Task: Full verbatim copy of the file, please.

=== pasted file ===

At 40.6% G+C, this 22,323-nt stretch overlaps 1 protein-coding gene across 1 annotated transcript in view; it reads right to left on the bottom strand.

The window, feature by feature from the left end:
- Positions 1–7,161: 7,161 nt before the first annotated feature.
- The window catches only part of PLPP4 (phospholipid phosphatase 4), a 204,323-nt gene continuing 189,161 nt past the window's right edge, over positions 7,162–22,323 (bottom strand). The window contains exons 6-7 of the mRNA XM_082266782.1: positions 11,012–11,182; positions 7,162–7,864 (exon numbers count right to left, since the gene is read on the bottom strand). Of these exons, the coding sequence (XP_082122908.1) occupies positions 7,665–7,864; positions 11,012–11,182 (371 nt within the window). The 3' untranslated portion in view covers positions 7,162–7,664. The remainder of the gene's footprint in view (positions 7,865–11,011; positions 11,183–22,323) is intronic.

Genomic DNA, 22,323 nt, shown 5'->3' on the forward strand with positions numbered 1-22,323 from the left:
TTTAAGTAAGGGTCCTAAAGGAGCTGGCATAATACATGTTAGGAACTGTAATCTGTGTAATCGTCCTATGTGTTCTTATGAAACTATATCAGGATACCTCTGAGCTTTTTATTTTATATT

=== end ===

At 40.6% G+C, this 22,323-nt stretch overlaps 1 protein-coding gene across 1 annotated transcript in view; it reads right to left on the bottom strand.

The window, feature by feature from the left end:
- Positions 1–7,161: 7,161 nt before the first annotated feature.
- The window catches only part of PLPP4 (phospholipid phosphatase 4), a 204,323-nt gene continuing 189,161 nt past the window's right edge, over positions 7,162–22,323 (bottom strand). The window contains exons 6-7 of the mRNA XM_082266782.1: positions 11,012–11,182; positions 7,162–7,864 (exon numbers count right to left, since the gene is read on the bottom strand). Of these exons, the coding sequence (XP_082122908.1) occupies positions 7,665–7,864; positions 11,012–11,182 (371 nt within the window). The 3' untranslated portion in view covers positions 7,162–7,664. The remainder of the gene's footprint in view (positions 7,865–11,011; positions 11,183–22,323) is intronic.

Genomic DNA, 22,323 nt, shown 5'->3' on the forward strand with positions numbered 1-22,323 from the left:
TTTAAGTAAGGGTCCTAAAGGAGCTGGCATAATACATGTTAGGAACTGTAATCTGTGTAATCGTCCTATGTGTTCTTATGAAACTATATCAGGATACCTCTGAGCTTTTTATTTTATATT